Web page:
Igor Stravinsky Remembers the “Riotous” Premiere of His Rite of Spring in 1913: “They Were Very Shocked. They Were Naive and Stupid People.”

It can be a little hard to take the word “riot” seriously when applied to a contentious ballet performance, given how regularly we now see police with machine guns, shields, and tanks rolling down city streets to overpower protesting citizens. But that is the word that has come down to us for the fracas that greeted the debut of Serge Diaghilev and Igor Stravinsky’s Rite of Spring in Paris in 1913. The idea of a riot seems all the more incongruous, and funny, when considered in the light of Jean Cocteau’s description of the crowd:

The smart audience in tails and tulle, diamonds and ospreys, was interspersed with the suits and bandeaux of the aesthetic crowd. The latter would applaud novelty simply to show their contempt for the people in the boxes… Innumerable shades of snobbery, super-snobbery and inverted snobbery were represented.

This Parisian smart set came together on that evening of May 29th expecting “something potentially outrageous,” writes The Telegraph’s classical critic Ivan Hewett. Diaghilev’s Ballet Russes had previously “entranced and shocked Paris.” Stravinsky was acquiring a reputation as a musical provocateur, having built his score for 1910’s The Firebird around the dissonant “Devil’s Interval.” Nonetheless, as the Rocketboom video below, “The Riot of Spring,” explains, audiences packed into the Théâtre des Champs-Élysées had no preparation for what they would see, and hear, when the curtain arose.

And what was that? A “high, almost strangled bassoon melody,” Hewett writes, “soon draped with fluttering, twittering woodwind sounds” set to “pulsating rhythms.” Choreographer Vaslav Nijinsky’s dancers “seemed pulled down to earth. Their strange, jerky movements and awkward poses defied every canon of gracefulness.” The audience reacted immediately, shouting and attacking one another: “canes were brandished like menacing implements of combat all over the theater.” Stravinsky himself remembers the theatergoers reactions with disdain in a short interview excerpt at the top.

“The storm broke,” he says, once the curtain opened on a group of “knock-kneed… Lolitas jumping up and down." The audience "came for Scheherazade or Cleopatra, and they saw Le Sacre du Printemps. They were very shocked. They were very naïve and stupid people.” Did Stravinsky really not anticipate the degree of unrest his weird, dissonant ballet might provoke? It seems not. He hoped it would be a bigger hit than his widely-praised Petrushka of three years earlier. “From all indications,” he had written to set designer Nicholas Roerich, “I can see that this piece is bound to ‘emerge’ in a way that rarely happens.” This proved true, but not at all in the way he meant it.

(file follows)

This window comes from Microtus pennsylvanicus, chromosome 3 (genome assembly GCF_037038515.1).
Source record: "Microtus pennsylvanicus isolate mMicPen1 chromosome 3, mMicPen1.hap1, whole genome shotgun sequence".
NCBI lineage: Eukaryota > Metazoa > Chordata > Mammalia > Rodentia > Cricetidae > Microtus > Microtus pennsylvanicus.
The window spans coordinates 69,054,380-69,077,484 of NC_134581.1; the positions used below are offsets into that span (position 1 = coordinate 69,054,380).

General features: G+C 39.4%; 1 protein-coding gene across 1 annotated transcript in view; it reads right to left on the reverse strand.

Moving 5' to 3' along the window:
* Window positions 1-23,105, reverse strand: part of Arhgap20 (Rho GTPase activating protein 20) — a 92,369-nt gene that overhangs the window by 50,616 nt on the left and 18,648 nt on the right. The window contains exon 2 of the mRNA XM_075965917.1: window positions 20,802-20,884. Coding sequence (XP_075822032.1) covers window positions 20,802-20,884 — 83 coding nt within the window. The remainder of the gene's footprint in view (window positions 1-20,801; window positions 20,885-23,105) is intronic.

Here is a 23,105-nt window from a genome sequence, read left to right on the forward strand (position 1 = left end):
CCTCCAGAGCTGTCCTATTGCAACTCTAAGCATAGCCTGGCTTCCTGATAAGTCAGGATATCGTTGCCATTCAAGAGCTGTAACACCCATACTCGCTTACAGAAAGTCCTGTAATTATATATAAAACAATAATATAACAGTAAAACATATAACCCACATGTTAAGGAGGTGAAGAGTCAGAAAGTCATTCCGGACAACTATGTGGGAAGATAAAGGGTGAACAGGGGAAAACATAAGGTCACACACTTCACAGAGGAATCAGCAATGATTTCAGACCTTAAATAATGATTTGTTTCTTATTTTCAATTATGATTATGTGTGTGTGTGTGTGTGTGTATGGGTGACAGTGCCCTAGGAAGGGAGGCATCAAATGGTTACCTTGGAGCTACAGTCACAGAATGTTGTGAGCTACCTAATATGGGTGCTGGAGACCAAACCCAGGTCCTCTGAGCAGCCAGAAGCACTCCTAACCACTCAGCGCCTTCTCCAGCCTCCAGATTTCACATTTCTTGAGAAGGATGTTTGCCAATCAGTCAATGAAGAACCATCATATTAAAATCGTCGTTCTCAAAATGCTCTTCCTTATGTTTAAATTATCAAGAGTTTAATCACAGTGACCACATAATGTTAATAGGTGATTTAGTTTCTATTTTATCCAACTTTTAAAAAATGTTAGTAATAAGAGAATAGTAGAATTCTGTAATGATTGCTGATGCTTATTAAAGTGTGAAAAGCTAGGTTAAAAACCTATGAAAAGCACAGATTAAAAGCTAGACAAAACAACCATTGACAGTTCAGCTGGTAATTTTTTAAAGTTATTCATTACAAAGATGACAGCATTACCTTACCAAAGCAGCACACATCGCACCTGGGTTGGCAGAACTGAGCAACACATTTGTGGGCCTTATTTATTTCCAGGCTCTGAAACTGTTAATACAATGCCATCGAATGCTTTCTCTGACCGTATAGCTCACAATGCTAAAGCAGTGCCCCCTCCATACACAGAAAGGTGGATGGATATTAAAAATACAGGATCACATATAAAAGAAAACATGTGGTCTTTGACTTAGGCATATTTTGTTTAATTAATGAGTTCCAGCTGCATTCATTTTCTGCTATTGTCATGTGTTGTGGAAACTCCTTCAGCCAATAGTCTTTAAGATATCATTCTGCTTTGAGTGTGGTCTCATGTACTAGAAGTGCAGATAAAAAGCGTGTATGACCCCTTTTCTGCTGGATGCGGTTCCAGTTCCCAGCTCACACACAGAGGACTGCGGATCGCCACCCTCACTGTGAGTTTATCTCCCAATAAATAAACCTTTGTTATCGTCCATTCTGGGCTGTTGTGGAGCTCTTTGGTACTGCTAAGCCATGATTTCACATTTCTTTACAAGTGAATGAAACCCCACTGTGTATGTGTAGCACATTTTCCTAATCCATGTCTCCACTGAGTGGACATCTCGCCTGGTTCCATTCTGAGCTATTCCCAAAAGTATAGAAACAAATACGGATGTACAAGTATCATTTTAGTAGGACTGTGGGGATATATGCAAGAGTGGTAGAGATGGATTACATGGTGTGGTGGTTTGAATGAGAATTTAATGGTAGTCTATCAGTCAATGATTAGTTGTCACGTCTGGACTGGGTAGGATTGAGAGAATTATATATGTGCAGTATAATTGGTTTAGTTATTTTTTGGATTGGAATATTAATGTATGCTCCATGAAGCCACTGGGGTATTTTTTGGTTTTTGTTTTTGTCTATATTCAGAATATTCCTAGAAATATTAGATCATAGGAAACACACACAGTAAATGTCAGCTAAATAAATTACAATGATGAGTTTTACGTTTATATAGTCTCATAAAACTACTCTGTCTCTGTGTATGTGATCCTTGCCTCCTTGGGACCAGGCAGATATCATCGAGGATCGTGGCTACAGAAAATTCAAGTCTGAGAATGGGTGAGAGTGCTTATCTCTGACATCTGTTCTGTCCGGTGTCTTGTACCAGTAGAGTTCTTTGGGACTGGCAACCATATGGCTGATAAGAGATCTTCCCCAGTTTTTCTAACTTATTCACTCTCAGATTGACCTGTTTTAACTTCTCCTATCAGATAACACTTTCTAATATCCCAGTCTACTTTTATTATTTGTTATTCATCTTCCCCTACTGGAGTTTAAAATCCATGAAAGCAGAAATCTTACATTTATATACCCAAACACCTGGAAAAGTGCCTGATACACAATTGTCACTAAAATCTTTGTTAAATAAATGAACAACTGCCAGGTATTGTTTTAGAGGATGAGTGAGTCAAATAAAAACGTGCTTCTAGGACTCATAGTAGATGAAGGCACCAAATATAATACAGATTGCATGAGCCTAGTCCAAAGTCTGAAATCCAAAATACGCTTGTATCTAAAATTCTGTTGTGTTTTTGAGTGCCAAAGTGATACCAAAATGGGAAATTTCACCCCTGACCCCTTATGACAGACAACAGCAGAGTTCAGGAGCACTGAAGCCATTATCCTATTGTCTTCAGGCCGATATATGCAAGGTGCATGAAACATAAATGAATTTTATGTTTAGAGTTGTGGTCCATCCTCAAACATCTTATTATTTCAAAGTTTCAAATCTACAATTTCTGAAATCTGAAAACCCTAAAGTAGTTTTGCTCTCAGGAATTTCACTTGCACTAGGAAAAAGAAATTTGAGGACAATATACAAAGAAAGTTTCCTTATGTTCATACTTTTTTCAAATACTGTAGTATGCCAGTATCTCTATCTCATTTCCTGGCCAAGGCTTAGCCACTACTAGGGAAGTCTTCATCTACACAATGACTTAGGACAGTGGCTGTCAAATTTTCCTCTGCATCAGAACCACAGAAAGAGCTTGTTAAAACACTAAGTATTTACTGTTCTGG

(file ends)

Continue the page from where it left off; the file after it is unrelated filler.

For his part, writes Hewett, Diaghilev “was hoping for something more than an emergence. He wanted a scandal.” James Wolcott, in his account of the evening, Wild in the Seats, argues that the Russian impresario had “a genius for publicity that wouldn’t be matched until the advent of Andy Warhol and the pop cult of celebrity.” He knew he needed to rattle the “jaded elegants,” who “weren’t going to be stimulated by the same melting, yearning pantomime in pointe shoes.” The Rite of Spring premiere remains the most infamous scandal in the history of ballet to this day.

But while the sophisticates battled it out in the aisles, screaming over the orchestra, pulling down each other’s top hats, it’s said, and challenging each other to duels, a few spectators, Cocteau included, sat entranced by the performance. The work, he later wrote, “is, and will remain, a masterpiece: a symphony impregnated with wild pathos, with earth in the throes of birth, noises of farm and camp, little melodies that come to us out of the depths of the centuries, the panting of cattle, profound convulsions of nature, prehistoric georgics.”

See the opening movements performed above by the Joffrey Ballet in 1987, and imagine yourself in the midst of Paris’s highest society convulsing in a riotous outcry. What was so upsetting? “Perhaps the riot was a sign of disquiet,” Hewett speculates, “a feeling that that the world had lost its moorings, and that barbarism was about to be let loose in the streets.” According to eyewitnesses, some disturbed spectators even called in the police. You can learn much more about this fascinating history at the free Harvard edX course, “Stravinsky’s Rite of Spring: Modernism, Ballet, and Riots.”

Related Content:

Stravinsky’s The Rite of Spring, Visualized in a Computer Animation

Stravinsky’s “Illegal” Arrangement of “The Star Spangled Banner” (1944)

Watch 82-Year-Old Igor Stravinsky Conduct The Firebird, the Ballet Masterpiece That First Made Him Famous (1965)

Josh Jones is a writer and musician based in Durham, NC. Follow him at @jdmagness


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